According to the U.S. Olympic Committee, Kiefer broke 23 records in all, including every backstroke record. But his grandson Robin Kiefer says, the swimmer considered his greatest achievement to be his work with the U.S. Navy during World War II. It was a time when many sailors were drowning after shipwrecks, and Kiefer helped develop a curriculum for teaching sailors to swim, as well as the "victory backstroke," which is credited with saving thousands of lives.

"When he woke up in the morning, he was a swimmer, and when he went to bed he was a swimmer, and he dreamed about swimming and saving lives," Robin Kiefer said.

Adolph Kiefer, winner of the 1936 Olympic gold medal for the men's 100m backstroke, raises his arms before a medal ceremony during the U.S. Olympic swimming trials in Omaha, Nebraska, in June 2012. Jeff Haynes/Reuters hide caption

toggle caption
Jeff Haynes/Reuters

Adolph Kiefer, winner of the 1936 Olympic gold medal for the men's 100m backstroke, raises his arms before a medal ceremony during the U.S. Olympic swimming trials in Omaha, Nebraska, in June 2012.

Jeff Haynes/Reuters

There was some doubt though, as to whether Adolph Kiefer and the other athletes would go to the Berlin Olympics at all. In a 2014 interview with his alma mater, the University of Texas, Kiefer explained that both the United States and England were considering a boycott of the German Olympics — "the Nazi Olympics." In the end though, the U.S. team did go, and Kiefer met Hitler and shook his hand. He told the University of Texas in 2014, if he had known then what he knows now, "I would have thrown him in the pool. But how do you know?"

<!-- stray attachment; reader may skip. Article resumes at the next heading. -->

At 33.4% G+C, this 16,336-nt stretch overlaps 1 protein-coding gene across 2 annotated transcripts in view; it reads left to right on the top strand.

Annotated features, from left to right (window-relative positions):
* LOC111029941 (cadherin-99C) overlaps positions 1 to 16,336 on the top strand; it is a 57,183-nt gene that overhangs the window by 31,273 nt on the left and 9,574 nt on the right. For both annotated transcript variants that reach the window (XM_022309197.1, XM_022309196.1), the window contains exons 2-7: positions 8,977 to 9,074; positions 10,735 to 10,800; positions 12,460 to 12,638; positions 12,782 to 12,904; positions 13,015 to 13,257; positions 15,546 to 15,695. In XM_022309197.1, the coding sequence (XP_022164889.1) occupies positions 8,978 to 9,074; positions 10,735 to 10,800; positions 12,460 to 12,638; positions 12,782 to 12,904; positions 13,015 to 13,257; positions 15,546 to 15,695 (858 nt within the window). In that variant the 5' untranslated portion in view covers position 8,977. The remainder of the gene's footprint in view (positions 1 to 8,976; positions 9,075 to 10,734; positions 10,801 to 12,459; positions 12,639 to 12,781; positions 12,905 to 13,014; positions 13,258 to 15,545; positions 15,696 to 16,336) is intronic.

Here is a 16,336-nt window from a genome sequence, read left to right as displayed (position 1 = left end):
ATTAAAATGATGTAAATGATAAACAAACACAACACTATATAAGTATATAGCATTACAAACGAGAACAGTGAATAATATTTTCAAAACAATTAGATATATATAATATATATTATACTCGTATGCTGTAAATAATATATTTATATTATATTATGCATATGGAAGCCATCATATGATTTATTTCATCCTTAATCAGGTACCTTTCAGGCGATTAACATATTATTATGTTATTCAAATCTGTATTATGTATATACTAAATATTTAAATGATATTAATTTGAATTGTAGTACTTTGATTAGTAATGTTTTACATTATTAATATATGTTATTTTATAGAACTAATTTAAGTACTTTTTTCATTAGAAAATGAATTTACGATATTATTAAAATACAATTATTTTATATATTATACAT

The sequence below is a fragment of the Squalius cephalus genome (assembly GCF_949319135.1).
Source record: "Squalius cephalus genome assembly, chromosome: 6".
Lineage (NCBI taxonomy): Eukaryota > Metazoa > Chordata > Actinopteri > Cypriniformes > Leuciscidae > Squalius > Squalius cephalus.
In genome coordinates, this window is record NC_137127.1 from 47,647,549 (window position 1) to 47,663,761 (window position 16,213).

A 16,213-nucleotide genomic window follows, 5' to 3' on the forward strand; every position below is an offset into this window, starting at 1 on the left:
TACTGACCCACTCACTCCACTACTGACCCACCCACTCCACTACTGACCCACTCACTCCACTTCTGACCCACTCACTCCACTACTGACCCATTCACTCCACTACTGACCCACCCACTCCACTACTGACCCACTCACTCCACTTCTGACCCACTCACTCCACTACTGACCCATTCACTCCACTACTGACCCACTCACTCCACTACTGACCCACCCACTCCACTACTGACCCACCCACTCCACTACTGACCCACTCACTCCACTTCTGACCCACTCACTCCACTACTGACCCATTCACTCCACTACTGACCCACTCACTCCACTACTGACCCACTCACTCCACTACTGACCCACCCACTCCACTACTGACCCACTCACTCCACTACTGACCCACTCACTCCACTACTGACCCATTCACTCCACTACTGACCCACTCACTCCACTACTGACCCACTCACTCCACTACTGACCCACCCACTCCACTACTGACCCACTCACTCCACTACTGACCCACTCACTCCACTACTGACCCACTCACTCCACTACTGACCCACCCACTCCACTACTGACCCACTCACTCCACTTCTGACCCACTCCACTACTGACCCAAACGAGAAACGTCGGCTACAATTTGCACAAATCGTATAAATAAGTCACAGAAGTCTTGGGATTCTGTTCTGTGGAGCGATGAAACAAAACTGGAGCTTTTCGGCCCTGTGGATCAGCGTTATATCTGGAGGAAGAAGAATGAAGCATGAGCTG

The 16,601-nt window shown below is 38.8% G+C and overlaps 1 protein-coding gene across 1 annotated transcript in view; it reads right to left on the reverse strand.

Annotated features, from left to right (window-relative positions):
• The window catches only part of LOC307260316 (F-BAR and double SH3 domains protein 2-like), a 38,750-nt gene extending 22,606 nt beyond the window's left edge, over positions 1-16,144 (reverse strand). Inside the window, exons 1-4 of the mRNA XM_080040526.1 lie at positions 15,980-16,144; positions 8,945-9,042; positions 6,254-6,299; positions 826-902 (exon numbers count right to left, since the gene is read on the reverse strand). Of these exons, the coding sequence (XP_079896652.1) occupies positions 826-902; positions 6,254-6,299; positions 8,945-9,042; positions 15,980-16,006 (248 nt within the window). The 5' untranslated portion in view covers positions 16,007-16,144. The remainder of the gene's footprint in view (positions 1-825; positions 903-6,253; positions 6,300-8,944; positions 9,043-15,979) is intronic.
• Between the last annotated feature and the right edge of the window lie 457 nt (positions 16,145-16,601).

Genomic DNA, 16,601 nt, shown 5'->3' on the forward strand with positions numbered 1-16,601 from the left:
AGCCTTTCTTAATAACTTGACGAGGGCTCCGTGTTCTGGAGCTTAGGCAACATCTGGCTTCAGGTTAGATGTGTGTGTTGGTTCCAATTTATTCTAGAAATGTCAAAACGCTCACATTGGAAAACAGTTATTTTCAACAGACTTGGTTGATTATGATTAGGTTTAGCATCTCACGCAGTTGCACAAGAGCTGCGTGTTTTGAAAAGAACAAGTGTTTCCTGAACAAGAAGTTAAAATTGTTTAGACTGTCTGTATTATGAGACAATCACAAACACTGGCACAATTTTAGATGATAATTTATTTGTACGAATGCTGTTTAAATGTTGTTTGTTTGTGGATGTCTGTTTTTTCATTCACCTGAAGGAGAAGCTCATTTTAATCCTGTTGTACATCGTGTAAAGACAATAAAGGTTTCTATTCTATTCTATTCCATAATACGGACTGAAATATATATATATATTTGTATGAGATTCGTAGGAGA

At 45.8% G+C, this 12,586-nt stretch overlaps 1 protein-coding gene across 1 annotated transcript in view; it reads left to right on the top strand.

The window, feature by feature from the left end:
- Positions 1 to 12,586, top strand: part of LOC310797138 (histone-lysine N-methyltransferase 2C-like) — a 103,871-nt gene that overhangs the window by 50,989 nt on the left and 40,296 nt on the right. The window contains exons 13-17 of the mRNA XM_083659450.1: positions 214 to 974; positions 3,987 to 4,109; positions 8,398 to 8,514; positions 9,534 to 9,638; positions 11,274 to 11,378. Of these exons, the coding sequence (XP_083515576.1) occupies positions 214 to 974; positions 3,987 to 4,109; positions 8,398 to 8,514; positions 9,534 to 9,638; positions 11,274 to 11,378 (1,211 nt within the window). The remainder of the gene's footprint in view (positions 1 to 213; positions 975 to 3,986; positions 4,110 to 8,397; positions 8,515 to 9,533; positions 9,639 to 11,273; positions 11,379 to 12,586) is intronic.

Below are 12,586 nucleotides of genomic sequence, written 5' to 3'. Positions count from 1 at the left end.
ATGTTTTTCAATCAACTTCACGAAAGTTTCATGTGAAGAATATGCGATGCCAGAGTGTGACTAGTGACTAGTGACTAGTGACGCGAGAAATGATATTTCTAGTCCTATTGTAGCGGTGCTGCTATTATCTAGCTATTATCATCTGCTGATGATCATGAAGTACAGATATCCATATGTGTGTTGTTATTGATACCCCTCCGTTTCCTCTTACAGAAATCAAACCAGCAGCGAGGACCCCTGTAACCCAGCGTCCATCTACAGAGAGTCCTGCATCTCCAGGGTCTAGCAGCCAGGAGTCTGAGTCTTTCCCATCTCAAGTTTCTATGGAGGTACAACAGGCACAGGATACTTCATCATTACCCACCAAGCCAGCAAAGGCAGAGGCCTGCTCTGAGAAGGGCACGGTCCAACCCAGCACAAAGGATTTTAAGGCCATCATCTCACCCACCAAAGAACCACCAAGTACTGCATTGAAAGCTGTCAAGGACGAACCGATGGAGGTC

There were no Olympic Games held in 1940 or 1944 because of the second World War, so what might have been a longer Olympic career changed course. Kiefer went to college, and then joined the Navy, where he rose to the rank of Lieutenant. He married his wife Joyce, who would be his business partner and his partner in life for more than 73 years, until her death in 2015. His grandson says, the couple opened their backyard swimming pool in Northfield, Il, so that the neighborhood kids could learn to swim.

Together, Adolph and Joyce Kiefer built Kiefer Swim, a swimming equipment company that he is said to have joked sold "everything but the water." They developed the nylon swimsuit, and the first non-turbulent racing lane, which helped to level the playing field by making it harder for swimmers to "ride the wake" of a swimmer in another lane.

"He didn't look back. He was always looking to the next new thing," said Bruce Wigo, the president of the International Swimming Hall of Fame. Wigo says that later in life, Kiefer was focused on helping elderly people use the water for exercise.

Even after he was confined to a wheelchair due to neuropathy, Kiefer continued to swim everyday. Wigo said that Kiefer told him in the water, he felt "human" again. In 2014, at the age of 95, he was featured by the Chicago Tribune in an article and accompanying video. He told the camera, "The feeling of swimming, of being independent, the feeling of relaxing in the water, is the greatest feeling in the world. Everybody should experience it."